The Ring and Me
Terry went a long way to getting his blog back on my links bar with this post.
Not because it's better than anything I could have said, but because Terry is - by training - a psychologist and a theologian. I, in contrast, am a classicist and a mathematician (shades of Boulez, I know). My work in the classics, such as I have any work, has been in philology and textual analysis. Terry, then, brings an unique and intelligent perspective to things that I lack. I am less-acquainted with Jung and the rest of the structuralists like Lévi-Strauss. I come to the Ring with a big bag of textual and analytical tricks, and I'll admit a tendency to seek to break Wagner's mythology over my knee like a text to be translated and analyzed. As though Wagner's mythology is as simple as a passage of Caesar or Cicero. Of course, that implies that I, firstly, have any business presuming to be intelligent-enough to break Wagner's work "over my knee" (I know I most assuredly don't); and, secondly, whether I am committing sacrilege by presuming to analyze Wagner's literature (I likely am). So, that's my handicap - irrelevant as it may be to the rest of this post.
I am going to deal with Terry's incisive analysis of Tankred Dorst's supremely confusing production of the Ring this season at Bayreuth. The part I find interesting begins thus:
And so, it would seem Herr Dorst believes there is. Of course, at the same time, one can't help but notice the Jungian/Campbellian aspect to the staging. The characters are archetypes of our collective unconscious (i.e. two worlds cohabitating, unseen), forever enacting the Eternal Return. Kupfer's [Ring] at Bayreuth also suggested this, in his own weird sci-fi mythic way. For Dorst, placing the action (seemingly) in the subconscious human world does the same.
The point with archetypes is that they don't need a frame-of-reference. The characters are so universal and recognizable that they are entities sui generis. The universal drama of the Ring, such as it is, must - necessarily - be beyond the vagaries of humanity and human life. The action happens on the mythological scale, which can involve humans, but has to be bigger than humans. That's the point. This much I know from my own work.
Now, as to the Eternal Return, where is it in Wagner's text? Kupfer introduced it, Everding (in Chicago) made it obvious, but I don't think Wagner wrote it in to the score. The sacrifice of the Immolation Scene works - it is drama as Wagner intended - only if it really does purify everything. Now, I understand that Wagner lost control, so to speak, of Wotan and Siegfried - allowing them to become something else wrecking the original framework of the cycle. However, assuming the Ring makes dramatic sense, there can be no Eternal Return. The end has to be the end. The sin has to be cleansed in a Messianic act of self-sacrifice. The archetype has to fulfill its duty.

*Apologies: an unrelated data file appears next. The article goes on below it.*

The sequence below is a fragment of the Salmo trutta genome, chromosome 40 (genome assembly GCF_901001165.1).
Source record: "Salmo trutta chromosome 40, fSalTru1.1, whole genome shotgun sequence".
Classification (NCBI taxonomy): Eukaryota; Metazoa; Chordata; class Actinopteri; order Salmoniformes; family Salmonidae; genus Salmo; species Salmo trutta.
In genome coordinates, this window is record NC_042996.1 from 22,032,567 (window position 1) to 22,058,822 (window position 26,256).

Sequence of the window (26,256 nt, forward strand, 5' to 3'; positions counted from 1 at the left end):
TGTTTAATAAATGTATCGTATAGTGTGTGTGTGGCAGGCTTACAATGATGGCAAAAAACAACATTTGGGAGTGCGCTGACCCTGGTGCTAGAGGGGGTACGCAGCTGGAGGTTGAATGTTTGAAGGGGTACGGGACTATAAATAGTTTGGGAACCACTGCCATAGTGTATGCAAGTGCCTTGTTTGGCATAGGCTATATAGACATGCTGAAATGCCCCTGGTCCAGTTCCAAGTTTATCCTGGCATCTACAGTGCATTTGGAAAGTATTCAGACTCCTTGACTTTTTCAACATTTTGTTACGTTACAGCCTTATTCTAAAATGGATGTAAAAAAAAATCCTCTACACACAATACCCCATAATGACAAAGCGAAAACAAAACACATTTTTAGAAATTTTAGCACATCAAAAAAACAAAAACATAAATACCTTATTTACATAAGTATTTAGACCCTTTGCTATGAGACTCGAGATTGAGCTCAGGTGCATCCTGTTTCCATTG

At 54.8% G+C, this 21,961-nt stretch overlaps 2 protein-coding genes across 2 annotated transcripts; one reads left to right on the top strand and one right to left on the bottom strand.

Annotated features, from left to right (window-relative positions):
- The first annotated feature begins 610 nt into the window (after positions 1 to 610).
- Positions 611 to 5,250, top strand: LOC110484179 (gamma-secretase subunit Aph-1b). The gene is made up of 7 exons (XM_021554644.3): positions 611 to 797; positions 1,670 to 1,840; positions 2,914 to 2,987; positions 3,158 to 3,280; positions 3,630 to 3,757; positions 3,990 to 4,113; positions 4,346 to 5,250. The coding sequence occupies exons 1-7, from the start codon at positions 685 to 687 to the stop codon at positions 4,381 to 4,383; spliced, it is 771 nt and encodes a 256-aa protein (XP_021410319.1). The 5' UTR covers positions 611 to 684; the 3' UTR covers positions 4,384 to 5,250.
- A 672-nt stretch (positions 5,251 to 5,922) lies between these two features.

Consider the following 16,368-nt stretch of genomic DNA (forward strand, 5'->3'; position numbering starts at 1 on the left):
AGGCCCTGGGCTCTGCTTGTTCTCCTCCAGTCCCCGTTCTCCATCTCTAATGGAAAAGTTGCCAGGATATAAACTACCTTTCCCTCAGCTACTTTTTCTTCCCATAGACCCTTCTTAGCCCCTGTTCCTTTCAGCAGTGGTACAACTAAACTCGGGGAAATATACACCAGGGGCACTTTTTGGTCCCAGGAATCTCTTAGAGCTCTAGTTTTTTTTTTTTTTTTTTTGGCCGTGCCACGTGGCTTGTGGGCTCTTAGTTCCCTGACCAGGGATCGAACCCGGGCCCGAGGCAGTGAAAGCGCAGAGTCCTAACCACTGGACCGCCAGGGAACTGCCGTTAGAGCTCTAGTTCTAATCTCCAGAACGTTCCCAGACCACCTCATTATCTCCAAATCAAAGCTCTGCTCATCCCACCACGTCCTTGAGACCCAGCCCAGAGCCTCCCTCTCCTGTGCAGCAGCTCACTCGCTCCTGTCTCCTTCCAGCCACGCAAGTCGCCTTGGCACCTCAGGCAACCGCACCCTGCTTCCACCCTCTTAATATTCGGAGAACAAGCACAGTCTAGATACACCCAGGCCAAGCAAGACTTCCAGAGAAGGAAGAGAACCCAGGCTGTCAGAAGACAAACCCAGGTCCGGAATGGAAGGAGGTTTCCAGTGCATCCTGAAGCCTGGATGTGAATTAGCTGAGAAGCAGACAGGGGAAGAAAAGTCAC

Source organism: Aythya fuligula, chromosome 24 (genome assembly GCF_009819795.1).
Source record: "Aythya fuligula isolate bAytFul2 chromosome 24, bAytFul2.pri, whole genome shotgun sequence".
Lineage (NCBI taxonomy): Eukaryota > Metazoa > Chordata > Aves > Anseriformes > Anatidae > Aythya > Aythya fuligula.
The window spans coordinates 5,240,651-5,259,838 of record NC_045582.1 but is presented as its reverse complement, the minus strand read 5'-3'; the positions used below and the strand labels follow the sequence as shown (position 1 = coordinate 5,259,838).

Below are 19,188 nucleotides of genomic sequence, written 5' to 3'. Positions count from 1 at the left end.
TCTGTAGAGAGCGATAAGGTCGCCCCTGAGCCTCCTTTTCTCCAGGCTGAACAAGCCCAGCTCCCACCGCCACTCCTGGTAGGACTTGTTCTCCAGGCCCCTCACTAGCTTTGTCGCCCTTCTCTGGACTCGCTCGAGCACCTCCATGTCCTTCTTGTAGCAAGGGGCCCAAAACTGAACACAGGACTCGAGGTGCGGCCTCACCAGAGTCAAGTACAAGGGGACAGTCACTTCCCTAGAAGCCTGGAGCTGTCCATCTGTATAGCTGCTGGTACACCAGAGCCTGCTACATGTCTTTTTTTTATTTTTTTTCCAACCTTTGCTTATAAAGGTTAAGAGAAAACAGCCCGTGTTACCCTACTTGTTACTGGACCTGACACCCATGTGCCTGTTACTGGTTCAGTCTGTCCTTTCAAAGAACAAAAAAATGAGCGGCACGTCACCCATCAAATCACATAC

Then, he writes:
In this way, Dorst gives some sense of hope back to humanity. I'm just as much of a fan of Kultur [Terry means, I think, Regietheater, which some would be loath to call Kultur - pjs] as anyone else, especially of the Chereau [Ring,] but not unlike liberation or feminist theology, when you take something that strives for or encompasses the divine, and reduce it to the purely socio-economic level, you loose something of the transcendence of the work. By placing the work back into the subconscious (or collective unconscious), a concept of transcendence returns, perhaps not in a divine way, but metaphysically. The story and the themes do not encompass just one culture, but all of them, transcending time. In a way, it takes our mediocre and mundane existence, and through participation (unseen or not), redeems it. We are no longer just lost shells scattered throughout time.
Fair enough. However, that seems to want it both ways. The Ring is mythic, archetypal, and transcendent. But: our participation - thanks to Herr Dorst - redeems us. I'm sorry, but the drama of the Ring, as Wagner wrote it, redeems us. In Wagner's mythology, the twilight of the gods purged the earth of their sin. We were left, for better or worse, with a clean slate and the message of their fall. What has happened since then, that is our doing alone. And, Wagner seems to warn with archetypes: if we make their mistakes, we become liable to their end.
Wagner wrote a world-encompassing and world-shattering cycle with the Ring. He put it beyond the realm of human events, into the realm of mythology and the truly monumental, for a reason. The idea is that it serves, like all mythology, as an explanation for how "we" got "here." Wagner seems to be offering us both a rationale and an example. To profane this sacred drama by putting it in the realm of humanity, as though it is just happening "beyond" the visible realm is silly (to me). Wagner built, destroyed, and showed us an entire world. It should be left in the universe he designed - the one of archetype and myth.